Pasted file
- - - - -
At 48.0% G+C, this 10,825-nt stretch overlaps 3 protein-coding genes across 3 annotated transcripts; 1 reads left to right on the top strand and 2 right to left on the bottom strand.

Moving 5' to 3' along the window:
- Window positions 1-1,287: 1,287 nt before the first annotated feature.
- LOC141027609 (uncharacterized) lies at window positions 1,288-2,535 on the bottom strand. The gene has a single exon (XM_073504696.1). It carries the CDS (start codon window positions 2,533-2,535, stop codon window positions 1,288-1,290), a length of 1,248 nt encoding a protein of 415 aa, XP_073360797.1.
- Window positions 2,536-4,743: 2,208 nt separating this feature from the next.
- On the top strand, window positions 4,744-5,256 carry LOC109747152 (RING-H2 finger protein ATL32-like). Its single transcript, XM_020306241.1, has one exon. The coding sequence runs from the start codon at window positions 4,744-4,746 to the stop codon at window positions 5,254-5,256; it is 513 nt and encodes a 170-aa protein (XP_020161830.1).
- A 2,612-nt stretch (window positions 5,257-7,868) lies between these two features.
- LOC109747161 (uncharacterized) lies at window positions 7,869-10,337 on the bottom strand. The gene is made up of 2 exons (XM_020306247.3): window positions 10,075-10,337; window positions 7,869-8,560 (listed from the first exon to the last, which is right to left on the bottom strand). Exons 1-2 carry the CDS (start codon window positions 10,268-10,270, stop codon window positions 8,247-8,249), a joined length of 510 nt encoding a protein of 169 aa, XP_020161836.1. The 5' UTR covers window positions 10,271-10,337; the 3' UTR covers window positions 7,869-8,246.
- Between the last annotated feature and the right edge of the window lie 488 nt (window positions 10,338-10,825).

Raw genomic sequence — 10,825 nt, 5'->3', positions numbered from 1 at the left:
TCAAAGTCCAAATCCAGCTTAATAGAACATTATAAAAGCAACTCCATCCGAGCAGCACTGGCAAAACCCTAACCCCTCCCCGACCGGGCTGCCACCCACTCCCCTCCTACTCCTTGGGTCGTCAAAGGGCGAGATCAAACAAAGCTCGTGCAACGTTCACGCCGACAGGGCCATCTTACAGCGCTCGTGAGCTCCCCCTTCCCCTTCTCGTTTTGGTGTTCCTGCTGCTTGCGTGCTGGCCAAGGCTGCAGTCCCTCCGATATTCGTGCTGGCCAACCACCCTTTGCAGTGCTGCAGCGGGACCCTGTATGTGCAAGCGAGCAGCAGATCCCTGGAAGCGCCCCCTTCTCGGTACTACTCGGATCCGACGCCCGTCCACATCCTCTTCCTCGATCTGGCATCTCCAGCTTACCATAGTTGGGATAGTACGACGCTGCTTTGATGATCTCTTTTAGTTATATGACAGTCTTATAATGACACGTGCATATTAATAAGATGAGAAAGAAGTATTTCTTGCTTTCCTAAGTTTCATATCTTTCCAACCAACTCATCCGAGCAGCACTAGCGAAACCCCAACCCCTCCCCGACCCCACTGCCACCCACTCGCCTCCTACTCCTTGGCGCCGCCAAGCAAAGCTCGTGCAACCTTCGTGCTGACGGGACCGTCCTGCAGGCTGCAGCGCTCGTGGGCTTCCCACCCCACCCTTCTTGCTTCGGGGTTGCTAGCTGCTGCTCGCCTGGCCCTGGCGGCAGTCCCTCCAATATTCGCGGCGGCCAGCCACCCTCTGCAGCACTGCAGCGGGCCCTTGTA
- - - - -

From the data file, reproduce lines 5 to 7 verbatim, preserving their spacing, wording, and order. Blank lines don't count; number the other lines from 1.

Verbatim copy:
- Window positions 2,536-4,743: 2,208 nt separating this feature from the next.
- On the top strand, window positions 4,744-5,256 carry LOC109747152 (RING-H2 finger protein ATL32-like). Its single transcript, XM_020306241.1, has one exon. The coding sequence runs from the start codon at window positions 4,744-4,746 to the stop codon at window positions 5,254-5,256; it is 513 nt and encodes a 170-aa protein (XP_020161830.1).
- A 2,612-nt stretch (window positions 5,257-7,868) lies between these two features.